I like to believe that I’m an even-tempered film fan, one who understands that not everyone watches movies with the same obsessive bent that I can (and often do) tend to bring to things. Sure, I’m all too happy to get riled up by petty disagreements in the ol’ discourse, but always all in fun. It has to be. If you can’t have fun with the stuff you love, then what fun is there in being in love? But sometimes, you have to draw a line. And there’s one snarky comment that comes up every so often, especially around
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CINE-WEEN: Talking THE WEIRDEST MOVIE EVER MADE With Journalist Phil Hall

“On October 20, 1967, Roger Patterson and Bob Gimlin emerged from a forest in Northern California with 59 seconds of grainy, shaky, silent 16mm film that supposedly offered documentary evidence of the Sasquatch, a creature of Native American folklore. Although neither Patterson nor Gimlin had any previous experience in filmmaking or zoology, they presented their remarkable footage as the first motion picture confirmation of the existence of the elusive Sasquatch. However, not everyone was convinced by the imagery on the Patterson-Gimlin Film. Additional doubt was generated by the strange story behind the film’s creation. Over the years, odd rumors emerged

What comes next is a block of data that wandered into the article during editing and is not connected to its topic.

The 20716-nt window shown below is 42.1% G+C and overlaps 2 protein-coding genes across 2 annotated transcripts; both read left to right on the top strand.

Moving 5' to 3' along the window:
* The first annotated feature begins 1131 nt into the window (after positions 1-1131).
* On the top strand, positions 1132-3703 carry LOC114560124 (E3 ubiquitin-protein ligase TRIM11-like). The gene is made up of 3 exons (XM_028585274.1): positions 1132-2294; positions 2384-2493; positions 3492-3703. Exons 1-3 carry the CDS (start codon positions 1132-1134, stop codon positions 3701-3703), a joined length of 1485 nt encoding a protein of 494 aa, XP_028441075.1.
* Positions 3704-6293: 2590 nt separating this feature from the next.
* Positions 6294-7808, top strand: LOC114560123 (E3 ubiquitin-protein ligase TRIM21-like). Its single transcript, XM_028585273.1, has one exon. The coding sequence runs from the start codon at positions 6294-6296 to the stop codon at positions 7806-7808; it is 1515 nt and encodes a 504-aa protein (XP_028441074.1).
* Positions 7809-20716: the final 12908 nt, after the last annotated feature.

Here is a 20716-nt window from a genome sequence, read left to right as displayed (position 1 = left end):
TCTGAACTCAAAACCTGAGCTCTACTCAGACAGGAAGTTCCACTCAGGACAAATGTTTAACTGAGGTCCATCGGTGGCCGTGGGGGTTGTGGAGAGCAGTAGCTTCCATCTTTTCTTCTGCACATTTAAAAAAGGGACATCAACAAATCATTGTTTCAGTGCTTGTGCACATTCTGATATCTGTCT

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CINE-WEEN: Watching Otto Preminger’s LAURA

When you study film in a class, you return to iconic scenes to demonstrate terms, themes, and technical knowledge. Turning again and again to iconic reveals, these scenes become teaching moments, divorced from the full context of their containing films. The international archive of YouTube allows for the return to an image or sequence over and over, from device to device. I’ve had friends pull out phones at dinner parties to insist on showing the clip they watch over and over. One of these great scenes is the revelation of Laura (Gene Tierney) — still alive — to Detective McPherson
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CINE-WEEN: Elbee Defends A Remake – FRIGHT NIGHT (2011)